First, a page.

Mayor Muriel Bowser swiftly reacted to reports of streetlight outages last month. “We are eager to make our streets safer by making them brighter, so the focus this week is on identifying and reporting outages,” Bowser said in a statement. “To help us identify them faster, I am asking the community to report broken lights to DC311.
“With the launch of Text to DC311, residents now have five ways to report city service issues and make requests to DC311. Residents can text DC311 (3-2-3-1-1), visit 311.dc.gov, use the DC311 mobile app (available from the Apple App Store or Google Play Store), send a tweet to @311dcgov or call a live agent at the 311 call center. Our goal is to make reporting issues as convenient as possible for D.C. residents.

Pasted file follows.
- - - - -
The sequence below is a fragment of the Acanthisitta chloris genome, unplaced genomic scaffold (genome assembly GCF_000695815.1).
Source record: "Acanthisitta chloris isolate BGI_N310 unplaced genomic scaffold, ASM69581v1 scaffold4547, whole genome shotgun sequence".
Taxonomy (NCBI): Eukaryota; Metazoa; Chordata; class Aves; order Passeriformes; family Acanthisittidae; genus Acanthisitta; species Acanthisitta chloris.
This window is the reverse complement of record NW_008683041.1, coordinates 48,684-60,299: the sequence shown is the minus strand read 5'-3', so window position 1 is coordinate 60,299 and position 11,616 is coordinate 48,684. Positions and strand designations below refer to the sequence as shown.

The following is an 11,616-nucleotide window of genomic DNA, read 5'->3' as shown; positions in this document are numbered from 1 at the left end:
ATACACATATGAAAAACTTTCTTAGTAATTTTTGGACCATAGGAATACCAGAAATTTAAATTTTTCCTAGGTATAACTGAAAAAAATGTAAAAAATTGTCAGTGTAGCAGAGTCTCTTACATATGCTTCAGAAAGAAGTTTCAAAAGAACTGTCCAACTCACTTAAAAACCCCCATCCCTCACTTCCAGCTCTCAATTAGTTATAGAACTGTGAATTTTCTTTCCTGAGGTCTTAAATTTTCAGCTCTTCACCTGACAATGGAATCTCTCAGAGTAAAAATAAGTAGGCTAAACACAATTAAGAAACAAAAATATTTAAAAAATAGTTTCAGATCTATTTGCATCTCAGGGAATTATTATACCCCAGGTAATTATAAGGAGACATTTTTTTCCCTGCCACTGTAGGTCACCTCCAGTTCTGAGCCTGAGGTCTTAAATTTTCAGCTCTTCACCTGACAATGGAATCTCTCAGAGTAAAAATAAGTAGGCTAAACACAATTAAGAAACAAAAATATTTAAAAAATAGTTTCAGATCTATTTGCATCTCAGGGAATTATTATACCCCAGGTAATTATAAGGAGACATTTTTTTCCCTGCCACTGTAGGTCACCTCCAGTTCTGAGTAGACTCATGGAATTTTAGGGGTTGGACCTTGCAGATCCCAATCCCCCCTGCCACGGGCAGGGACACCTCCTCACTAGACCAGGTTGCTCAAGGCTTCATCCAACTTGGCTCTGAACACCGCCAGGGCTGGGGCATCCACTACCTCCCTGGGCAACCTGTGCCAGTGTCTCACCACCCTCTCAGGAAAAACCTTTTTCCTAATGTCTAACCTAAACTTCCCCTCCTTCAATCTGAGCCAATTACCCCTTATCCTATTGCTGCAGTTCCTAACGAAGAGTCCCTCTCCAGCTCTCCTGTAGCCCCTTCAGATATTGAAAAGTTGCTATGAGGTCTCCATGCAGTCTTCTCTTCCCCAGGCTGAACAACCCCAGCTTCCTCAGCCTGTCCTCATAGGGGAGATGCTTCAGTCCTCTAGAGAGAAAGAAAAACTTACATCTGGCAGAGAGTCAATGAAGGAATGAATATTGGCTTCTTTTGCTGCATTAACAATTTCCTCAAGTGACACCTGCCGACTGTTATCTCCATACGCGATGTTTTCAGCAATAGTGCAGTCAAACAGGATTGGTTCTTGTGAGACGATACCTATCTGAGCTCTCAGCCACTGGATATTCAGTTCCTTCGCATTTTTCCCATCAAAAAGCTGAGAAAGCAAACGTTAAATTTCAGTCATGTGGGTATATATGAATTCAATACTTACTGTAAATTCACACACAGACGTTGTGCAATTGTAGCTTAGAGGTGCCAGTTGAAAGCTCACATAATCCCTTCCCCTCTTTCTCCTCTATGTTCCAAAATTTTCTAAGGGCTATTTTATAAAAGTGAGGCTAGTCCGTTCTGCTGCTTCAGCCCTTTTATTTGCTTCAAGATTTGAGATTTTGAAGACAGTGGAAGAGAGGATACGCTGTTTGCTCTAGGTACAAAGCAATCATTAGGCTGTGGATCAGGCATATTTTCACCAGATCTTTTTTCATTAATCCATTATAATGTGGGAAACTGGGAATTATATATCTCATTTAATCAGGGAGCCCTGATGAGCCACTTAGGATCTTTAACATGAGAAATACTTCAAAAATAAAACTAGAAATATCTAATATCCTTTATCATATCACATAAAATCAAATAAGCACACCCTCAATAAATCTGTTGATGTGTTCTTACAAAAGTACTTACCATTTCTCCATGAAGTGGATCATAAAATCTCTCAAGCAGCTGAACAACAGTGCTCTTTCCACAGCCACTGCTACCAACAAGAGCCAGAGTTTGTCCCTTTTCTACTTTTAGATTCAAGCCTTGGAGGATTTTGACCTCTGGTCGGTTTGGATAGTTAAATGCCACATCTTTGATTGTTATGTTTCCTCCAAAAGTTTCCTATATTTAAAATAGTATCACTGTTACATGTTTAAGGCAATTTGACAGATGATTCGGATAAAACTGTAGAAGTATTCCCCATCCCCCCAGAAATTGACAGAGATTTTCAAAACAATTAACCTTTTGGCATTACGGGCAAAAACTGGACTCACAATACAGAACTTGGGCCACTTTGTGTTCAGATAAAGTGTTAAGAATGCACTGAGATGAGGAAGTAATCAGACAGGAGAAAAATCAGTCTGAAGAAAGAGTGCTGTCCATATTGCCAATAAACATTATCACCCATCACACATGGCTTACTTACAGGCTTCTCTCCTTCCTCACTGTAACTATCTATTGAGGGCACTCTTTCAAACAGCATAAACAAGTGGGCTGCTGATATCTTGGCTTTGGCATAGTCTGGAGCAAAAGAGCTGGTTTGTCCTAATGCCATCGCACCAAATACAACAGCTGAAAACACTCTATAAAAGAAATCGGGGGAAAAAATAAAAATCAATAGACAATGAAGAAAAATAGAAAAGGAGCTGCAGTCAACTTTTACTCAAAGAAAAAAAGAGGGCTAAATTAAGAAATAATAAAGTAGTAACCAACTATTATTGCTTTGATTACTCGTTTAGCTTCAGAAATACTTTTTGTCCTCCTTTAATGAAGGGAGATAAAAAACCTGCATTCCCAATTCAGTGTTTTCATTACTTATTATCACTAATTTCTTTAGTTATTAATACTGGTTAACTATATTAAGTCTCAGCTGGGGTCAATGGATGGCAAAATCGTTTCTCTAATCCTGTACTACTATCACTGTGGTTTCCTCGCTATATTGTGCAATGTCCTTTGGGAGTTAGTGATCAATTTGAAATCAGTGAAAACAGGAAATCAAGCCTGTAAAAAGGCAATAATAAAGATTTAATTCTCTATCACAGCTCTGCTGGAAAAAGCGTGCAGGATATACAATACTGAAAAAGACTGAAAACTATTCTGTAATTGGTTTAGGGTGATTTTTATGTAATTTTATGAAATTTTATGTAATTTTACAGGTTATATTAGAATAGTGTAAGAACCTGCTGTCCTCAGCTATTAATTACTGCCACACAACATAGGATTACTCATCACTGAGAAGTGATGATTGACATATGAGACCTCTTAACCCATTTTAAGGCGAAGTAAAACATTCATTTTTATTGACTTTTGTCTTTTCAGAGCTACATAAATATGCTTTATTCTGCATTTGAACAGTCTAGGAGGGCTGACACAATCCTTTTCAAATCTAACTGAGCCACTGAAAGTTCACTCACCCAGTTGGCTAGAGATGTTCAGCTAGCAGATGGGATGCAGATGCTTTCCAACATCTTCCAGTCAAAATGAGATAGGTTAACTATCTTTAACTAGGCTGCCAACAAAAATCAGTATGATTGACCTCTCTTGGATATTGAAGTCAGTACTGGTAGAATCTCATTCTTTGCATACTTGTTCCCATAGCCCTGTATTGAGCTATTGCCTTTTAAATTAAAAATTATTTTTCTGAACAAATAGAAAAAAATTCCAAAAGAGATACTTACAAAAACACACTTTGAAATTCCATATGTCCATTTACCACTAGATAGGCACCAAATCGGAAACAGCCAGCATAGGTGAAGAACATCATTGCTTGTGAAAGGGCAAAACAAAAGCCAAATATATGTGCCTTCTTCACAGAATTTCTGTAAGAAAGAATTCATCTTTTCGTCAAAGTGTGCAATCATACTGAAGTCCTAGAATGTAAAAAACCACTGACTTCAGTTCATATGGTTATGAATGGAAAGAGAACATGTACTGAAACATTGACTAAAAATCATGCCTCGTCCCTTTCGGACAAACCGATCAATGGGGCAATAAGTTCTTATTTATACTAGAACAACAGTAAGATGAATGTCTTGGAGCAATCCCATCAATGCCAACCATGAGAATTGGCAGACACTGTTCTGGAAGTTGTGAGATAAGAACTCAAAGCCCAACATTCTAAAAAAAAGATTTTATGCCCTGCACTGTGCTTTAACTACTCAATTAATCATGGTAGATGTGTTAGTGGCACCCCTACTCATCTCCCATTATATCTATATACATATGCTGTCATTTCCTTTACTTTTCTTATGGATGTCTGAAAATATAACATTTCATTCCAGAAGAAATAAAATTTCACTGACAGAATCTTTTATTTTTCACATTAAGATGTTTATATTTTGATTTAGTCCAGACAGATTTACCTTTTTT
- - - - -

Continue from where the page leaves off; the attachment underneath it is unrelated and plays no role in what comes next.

“In the past, I know there have been some questions and concerns about what happens after an issue is reported to DC311. We have heard these concerns, and we are working to address them. At the end of October, we will do a full launch of an updated DC311 website with streamlined request types and more accurate and clearer communication about repair time and status,” she said.
The issue was first brought to light (pun intended) Sept. 16, when Terry Lynch, executive director of the Downtown Cluster of Congregations, and Georgetown Advisory Neighborhood Commissioner Bill Starrels walked around town to count how many streetlights were dim or not working at all and called the lack of light a safety issue. Lynch has surveyed other D.C. neighborhoods as well.